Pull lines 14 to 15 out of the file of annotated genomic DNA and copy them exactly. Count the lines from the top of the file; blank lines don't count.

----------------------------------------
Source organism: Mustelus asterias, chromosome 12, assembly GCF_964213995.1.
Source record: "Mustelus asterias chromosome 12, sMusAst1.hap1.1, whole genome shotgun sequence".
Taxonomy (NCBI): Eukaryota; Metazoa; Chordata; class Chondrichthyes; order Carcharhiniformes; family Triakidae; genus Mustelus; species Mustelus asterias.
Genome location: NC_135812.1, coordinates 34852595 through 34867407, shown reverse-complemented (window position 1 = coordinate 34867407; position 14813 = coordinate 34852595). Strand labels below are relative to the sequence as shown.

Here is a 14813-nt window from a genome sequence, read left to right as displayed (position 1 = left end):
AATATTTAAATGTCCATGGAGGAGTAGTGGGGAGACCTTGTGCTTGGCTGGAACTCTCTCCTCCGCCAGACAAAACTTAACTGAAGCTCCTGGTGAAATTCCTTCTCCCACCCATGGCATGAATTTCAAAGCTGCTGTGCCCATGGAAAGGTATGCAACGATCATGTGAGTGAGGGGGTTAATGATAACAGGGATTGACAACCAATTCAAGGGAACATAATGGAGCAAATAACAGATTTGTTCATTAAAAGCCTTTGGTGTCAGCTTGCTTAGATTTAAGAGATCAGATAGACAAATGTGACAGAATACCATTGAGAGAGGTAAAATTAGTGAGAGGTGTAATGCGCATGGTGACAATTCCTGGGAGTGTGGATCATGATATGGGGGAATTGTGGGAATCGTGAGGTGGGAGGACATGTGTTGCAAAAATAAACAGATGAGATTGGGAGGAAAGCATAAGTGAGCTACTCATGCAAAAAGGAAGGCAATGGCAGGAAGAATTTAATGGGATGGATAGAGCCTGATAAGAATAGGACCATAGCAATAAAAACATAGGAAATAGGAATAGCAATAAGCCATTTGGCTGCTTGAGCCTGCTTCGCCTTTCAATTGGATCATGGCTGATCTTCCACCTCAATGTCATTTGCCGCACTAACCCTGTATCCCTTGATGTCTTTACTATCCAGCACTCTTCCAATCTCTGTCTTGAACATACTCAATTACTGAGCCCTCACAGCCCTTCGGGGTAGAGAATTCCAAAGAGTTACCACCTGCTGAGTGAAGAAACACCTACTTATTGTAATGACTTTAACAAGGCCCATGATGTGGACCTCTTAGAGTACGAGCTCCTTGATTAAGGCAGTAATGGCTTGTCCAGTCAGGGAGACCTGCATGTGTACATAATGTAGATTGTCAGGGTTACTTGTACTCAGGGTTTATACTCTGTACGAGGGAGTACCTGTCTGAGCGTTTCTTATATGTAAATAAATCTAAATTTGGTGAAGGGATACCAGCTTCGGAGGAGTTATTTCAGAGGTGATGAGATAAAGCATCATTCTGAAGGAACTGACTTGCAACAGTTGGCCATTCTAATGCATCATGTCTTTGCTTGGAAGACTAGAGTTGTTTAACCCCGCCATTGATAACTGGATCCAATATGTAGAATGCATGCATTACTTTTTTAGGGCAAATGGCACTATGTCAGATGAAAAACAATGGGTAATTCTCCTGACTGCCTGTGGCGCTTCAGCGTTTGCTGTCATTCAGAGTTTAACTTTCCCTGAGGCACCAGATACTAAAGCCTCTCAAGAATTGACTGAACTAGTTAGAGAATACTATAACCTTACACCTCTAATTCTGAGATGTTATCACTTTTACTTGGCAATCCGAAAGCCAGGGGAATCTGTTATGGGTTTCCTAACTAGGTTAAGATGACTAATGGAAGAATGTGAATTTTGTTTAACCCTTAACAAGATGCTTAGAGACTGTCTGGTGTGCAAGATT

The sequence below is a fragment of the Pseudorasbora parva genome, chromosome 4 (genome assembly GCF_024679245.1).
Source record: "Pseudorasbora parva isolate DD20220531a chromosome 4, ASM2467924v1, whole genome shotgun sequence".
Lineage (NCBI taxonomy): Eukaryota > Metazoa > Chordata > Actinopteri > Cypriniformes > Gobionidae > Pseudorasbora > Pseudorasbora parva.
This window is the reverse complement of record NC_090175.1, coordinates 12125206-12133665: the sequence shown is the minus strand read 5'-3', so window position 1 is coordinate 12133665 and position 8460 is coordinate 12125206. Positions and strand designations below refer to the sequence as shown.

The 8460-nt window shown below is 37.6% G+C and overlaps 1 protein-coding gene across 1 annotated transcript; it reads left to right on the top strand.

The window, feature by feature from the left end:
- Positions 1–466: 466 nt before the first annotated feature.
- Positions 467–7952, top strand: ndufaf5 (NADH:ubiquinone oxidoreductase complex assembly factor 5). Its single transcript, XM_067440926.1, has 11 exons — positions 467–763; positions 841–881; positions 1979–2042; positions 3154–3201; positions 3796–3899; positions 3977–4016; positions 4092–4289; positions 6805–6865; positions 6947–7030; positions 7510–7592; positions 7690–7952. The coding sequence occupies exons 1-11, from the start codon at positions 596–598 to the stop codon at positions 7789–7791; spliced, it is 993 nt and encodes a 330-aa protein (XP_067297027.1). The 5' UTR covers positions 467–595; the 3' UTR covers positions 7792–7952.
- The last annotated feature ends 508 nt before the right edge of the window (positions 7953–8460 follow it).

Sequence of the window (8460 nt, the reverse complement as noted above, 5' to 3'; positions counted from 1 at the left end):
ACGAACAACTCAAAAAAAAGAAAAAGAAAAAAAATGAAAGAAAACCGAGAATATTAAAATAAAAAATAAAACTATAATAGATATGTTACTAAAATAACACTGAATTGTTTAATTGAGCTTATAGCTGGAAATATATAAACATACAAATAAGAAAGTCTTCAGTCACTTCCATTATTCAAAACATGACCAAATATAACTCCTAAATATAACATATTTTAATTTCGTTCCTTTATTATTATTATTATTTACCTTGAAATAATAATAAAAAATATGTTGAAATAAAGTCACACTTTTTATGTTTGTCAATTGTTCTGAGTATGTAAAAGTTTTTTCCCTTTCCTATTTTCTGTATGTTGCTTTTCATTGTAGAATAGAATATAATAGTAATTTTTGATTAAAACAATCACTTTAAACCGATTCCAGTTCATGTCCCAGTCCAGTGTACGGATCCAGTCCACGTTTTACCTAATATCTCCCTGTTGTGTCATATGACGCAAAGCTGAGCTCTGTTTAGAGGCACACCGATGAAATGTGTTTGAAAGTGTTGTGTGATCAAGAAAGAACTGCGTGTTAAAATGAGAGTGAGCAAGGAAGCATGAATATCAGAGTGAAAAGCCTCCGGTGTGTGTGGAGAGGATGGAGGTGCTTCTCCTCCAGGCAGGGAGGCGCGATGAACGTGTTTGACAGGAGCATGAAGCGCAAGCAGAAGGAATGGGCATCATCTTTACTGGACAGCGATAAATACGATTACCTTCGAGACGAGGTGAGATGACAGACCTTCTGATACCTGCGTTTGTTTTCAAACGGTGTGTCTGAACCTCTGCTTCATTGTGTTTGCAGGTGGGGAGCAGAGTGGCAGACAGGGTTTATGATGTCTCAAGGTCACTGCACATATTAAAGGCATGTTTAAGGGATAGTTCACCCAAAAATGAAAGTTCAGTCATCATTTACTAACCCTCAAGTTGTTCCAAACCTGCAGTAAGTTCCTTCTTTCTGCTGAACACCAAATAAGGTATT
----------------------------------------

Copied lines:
- Positions 467–7952, top strand: ndufaf5 (NADH:ubiquinone oxidoreductase complex assembly factor 5). Its single transcript, XM_067440926.1, has 11 exons — positions 467–763; positions 841–881; positions 1979–2042; positions 3154–3201; positions 3796–3899; positions 3977–4016; positions 4092–4289; positions 6805–6865; positions 6947–7030; positions 7510–7592; positions 7690–7952. The coding sequence occupies exons 1-11, from the start codon at positions 596–598 to the stop codon at positions 7789–7791; spliced, it is 993 nt and encodes a 330-aa protein (XP_067297027.1). The 5' UTR covers positions 467–595; the 3' UTR covers positions 7792–7952.
- The last annotated feature ends 508 nt before the right edge of the window (positions 7953–8460 follow it).